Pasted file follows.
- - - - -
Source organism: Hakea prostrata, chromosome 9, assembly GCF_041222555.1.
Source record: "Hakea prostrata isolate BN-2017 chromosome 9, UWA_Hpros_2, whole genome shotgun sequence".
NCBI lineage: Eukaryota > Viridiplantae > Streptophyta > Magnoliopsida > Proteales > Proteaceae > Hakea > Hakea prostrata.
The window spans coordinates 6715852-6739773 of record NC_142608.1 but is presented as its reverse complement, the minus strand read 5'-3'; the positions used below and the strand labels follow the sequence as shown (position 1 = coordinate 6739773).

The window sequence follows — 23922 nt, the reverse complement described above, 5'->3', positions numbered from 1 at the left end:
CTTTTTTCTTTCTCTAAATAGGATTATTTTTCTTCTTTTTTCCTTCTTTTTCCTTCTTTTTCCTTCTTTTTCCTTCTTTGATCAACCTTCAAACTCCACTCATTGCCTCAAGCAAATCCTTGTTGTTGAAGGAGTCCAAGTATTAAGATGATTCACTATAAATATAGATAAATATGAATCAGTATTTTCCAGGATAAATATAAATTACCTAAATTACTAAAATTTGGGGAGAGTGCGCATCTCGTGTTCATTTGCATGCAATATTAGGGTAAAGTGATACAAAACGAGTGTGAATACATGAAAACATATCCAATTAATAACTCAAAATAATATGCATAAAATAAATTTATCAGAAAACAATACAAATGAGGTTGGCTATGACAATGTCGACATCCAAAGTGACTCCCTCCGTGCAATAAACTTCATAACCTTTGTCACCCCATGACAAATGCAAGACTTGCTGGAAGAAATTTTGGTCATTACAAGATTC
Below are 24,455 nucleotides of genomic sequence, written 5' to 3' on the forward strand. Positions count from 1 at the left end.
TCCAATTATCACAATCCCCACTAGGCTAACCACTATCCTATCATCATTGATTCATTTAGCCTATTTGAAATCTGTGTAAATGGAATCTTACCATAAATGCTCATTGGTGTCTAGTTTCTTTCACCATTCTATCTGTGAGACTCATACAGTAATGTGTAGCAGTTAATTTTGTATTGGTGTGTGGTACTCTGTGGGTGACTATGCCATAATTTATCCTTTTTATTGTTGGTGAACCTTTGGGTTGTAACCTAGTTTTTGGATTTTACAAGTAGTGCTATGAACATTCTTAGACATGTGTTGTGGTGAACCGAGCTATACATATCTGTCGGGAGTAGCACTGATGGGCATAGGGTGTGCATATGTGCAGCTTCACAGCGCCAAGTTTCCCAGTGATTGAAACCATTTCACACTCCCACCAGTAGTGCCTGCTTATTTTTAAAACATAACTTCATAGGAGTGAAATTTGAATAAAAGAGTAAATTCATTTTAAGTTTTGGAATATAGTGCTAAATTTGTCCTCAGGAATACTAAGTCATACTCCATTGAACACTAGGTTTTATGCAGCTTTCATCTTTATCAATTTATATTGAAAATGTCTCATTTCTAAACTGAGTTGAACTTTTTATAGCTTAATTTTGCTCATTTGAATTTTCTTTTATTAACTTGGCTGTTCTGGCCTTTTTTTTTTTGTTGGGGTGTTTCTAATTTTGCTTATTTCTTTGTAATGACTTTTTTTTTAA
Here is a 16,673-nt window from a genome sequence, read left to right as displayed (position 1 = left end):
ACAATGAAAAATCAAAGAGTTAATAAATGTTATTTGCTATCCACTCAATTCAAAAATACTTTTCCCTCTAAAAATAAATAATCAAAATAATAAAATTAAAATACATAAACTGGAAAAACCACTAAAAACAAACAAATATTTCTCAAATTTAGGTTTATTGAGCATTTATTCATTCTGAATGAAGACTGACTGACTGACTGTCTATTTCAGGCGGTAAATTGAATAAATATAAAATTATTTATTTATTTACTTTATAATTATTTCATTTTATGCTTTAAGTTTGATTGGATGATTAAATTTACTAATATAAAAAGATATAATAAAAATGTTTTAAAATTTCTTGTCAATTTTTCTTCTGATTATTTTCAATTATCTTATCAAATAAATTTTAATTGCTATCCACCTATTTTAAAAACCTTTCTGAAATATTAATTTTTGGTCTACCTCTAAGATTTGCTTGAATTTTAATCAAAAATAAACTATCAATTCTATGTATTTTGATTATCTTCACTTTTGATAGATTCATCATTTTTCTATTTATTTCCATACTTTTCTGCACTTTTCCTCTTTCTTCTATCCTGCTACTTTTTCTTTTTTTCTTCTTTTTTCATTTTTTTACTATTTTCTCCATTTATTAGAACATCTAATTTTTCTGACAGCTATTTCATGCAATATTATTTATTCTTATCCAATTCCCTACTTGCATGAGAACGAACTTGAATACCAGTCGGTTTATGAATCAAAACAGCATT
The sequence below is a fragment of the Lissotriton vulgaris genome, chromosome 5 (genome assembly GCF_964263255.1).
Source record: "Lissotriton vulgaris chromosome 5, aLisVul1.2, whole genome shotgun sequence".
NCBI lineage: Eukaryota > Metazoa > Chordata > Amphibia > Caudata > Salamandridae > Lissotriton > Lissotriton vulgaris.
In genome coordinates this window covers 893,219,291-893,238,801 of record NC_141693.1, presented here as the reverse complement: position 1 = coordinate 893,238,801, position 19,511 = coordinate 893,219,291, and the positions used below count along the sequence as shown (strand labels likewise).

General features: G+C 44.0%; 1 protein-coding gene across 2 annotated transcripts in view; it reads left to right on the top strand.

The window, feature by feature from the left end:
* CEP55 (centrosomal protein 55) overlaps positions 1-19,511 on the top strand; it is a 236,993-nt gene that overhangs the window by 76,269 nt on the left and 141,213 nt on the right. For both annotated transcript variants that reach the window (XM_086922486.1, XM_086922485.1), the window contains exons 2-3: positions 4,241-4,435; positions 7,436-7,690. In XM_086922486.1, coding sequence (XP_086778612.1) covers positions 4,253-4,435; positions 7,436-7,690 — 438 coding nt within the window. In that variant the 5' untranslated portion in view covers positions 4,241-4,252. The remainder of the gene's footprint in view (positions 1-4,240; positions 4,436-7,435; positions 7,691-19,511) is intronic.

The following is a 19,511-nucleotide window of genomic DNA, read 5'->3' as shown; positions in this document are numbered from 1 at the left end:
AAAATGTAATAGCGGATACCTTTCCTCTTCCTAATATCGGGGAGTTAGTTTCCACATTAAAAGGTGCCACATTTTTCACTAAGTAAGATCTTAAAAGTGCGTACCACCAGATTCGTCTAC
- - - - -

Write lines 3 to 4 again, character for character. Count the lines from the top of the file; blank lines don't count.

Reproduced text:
NCBI lineage: Eukaryota > Viridiplantae > Streptophyta > Magnoliopsida > Proteales > Proteaceae > Hakea > Hakea prostrata.
The window spans coordinates 6715852-6739773 of record NC_142608.1 but is presented as its reverse complement, the minus strand read 5'-3'; the positions used below and the strand labels follow the sequence as shown (position 1 = coordinate 6739773).